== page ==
Two bright lights in the global environmental health sciences community passed away in June. Eula Bingham, Ph.D., a renowned champion of worker safety, died June 13 at the age of 90. Kirk Smith, Ph.D., who pioneered research into indoor air pollution, died June 15 at the age of 73.
Tackling cancer-causing chemicals, workplace hazards
In 1978, Bingham worked with David Rall, M.D., Ph.D., then director of NIEHS, to help develop the National Toxicology Program (NTP). She later served on the program’s Executive Committee. From 1996 to 1999, Bingham was a member of its Board of Scientific Counselors(https://ntp.niehs.nih.gov/events/bsc/).
“She was a larger-than-life presence and unwavering in her efforts to protect the health and safety of workers,” said NTP Senior Scientist John Bucher, Ph.D. “We will miss her.”
Bingham’s career started in the 1960s at the University of Cincinnati School of Medicine, where she studied how exposure to chemicals can lead to cancer. She served on the Department of Labor Standards Advisory Committee on Carcinogens in 1973, and chaired the Federal Research Standards Advisory Committee on Coke Oven Emissions in 1975.
A compelling drive to serve society
Two years later, President Jimmy Carter nominated Bingham to head the Occupational Safety and Health Administration (OSHA). There, she created the New Directions program, which provided funds to unions, businesses, nonprofits, and other groups to train employees and reduce safety hazards. The initiative provided a blueprint for the NIEHS Worker Training Program (WTP).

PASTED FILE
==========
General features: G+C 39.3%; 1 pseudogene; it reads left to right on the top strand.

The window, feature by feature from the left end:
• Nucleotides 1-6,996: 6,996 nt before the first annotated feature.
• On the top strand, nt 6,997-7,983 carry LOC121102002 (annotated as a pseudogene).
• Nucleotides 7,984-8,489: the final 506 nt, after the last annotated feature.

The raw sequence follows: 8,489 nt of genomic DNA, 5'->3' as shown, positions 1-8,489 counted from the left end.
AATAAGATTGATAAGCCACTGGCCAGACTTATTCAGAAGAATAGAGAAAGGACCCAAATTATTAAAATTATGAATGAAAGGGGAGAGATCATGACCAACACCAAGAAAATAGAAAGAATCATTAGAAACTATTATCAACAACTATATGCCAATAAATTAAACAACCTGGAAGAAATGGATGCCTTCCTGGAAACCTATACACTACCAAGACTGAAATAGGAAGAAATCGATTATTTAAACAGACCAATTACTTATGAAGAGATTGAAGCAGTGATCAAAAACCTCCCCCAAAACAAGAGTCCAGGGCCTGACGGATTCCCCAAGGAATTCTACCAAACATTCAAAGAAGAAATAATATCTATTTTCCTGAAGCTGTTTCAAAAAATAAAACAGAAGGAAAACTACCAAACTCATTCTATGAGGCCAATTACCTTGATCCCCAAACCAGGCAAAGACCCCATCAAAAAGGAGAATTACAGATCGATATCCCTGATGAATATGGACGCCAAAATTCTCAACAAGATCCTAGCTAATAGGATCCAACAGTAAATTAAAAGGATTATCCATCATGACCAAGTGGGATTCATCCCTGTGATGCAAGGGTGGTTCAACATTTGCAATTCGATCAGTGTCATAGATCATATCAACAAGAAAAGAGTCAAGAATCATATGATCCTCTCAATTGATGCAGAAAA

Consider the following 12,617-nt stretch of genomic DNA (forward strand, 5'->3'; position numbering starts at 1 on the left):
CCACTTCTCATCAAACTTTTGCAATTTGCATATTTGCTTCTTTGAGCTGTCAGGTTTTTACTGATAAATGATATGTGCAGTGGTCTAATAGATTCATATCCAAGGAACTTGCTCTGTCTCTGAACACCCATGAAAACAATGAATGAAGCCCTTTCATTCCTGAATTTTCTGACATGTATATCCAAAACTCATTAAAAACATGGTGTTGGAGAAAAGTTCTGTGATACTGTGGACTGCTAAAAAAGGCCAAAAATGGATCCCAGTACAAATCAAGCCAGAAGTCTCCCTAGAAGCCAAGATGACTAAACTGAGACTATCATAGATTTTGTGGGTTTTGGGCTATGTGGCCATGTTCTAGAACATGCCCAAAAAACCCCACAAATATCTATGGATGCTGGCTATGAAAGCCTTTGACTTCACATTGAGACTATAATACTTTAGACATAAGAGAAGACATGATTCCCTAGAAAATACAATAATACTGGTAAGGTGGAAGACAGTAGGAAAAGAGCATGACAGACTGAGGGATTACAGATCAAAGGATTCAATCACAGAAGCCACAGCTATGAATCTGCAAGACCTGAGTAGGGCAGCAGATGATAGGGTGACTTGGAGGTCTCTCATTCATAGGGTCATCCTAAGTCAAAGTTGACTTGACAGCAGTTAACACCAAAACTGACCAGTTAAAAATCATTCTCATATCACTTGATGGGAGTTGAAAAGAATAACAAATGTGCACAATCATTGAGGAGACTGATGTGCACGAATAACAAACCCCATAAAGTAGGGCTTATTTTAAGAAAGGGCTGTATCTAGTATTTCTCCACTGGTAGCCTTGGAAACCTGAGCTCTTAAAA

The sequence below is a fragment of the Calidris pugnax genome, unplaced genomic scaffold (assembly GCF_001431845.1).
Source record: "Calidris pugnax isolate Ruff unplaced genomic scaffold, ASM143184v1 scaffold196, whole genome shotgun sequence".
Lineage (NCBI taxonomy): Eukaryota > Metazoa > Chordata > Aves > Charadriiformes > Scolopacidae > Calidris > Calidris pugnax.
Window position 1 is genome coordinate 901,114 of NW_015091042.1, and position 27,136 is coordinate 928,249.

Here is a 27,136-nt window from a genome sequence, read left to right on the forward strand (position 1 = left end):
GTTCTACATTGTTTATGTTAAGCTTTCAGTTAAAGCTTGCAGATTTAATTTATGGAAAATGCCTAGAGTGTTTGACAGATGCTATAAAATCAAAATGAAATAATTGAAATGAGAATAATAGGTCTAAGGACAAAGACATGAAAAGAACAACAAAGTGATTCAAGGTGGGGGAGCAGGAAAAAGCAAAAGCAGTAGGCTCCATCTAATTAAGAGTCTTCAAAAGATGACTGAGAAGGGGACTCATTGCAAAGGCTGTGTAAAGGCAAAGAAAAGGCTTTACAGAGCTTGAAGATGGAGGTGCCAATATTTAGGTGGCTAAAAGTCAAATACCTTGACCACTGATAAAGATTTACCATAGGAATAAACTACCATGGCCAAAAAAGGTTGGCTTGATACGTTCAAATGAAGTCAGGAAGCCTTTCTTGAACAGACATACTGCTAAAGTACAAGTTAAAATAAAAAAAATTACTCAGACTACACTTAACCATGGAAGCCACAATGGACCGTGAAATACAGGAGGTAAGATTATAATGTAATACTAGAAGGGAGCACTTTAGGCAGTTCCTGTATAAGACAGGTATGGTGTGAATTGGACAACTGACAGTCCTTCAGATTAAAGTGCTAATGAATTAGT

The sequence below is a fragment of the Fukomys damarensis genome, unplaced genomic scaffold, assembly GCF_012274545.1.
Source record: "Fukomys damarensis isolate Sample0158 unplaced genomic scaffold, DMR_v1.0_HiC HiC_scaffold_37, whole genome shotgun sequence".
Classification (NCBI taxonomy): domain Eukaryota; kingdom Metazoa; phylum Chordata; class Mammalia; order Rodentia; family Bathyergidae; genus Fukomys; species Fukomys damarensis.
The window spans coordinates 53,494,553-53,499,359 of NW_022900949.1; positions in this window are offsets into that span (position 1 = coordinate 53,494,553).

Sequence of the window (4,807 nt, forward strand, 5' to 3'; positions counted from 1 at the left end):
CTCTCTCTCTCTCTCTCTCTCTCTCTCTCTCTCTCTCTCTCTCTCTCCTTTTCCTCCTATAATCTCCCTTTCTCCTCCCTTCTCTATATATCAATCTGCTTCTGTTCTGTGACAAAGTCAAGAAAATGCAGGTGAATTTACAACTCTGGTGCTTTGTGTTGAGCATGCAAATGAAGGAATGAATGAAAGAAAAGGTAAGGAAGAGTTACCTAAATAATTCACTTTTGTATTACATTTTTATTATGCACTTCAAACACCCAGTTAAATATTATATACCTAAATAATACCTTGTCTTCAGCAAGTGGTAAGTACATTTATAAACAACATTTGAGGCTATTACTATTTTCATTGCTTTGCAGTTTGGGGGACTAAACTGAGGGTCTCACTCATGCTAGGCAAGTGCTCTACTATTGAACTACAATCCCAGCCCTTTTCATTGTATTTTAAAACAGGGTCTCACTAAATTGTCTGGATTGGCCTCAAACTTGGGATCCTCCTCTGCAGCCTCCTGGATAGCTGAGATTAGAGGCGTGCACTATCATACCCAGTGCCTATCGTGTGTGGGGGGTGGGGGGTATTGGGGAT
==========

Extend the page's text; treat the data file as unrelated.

“For me, Eula Bingham has been an inspiration in my public health career, going back to the 1970s,” said Joseph “Chip” Hughes, who directs WTP. “She was the embodiment of a caring spirit, with a compelling drive to serve society and those suffering from toxicant exposures.” For more details about Bingham’s career, see the sidebar.
The father of indoor air pollution research
NIEHS grant recipient Kirk Smith, a professor of global environmental health at the University of California, Berkeley, authored more than 400 peer-reviewed articles and books in his career. He was elected to the National Academy of Sciences in 1997, and in 2007 he was a co-winner of the Nobel Peace Prize for his contributions to the Intergovernmental Panel on Climate Change.
But those illustrious achievements may be secondary to Smith’s legacy related to indoor air pollution research. In the 1980s, he showed how many people living in Latin America and Asia, especially women and children, were harmed by the use of firewood and charcoal in household cooking, which emits substances such as fine particulate matter. Smith helped to develop low-cost, efficient air sensors for individuals living in those regions.
Working in low-income countries
He later worked on a study in Guatemala called Randomized Exposure Study of Pollution Indoors and Respiratory Effects (RESPIRE), funded by NIEHS. Smith examined associations between home pollution and acute lower respiratory infections in babies and infants.
“RESPIRE was one of the first cookstove clinical trials to study the effects of reducing exposures to harmful particulate matter and other air pollutants in low- and middle-income countries,” said NIEHS Acting Deputy Director Gwen Collman, Ph.D. “It was a pioneering effort that led to many other studies in Ghana, Peru, Rwanda, and India,” she said.
“Most recently, the National Institutes of Health launched the Household Air Pollution Investigation Network, which is based on Smith’s early research,” added Collman. The network is co-sponsored by NIEHS. See the second sidebar for more information about Smith’s work.
(Jesse Saffron, J.D., is a technical writer-editor in the NIEHS Office of Communications and Public Liaison.)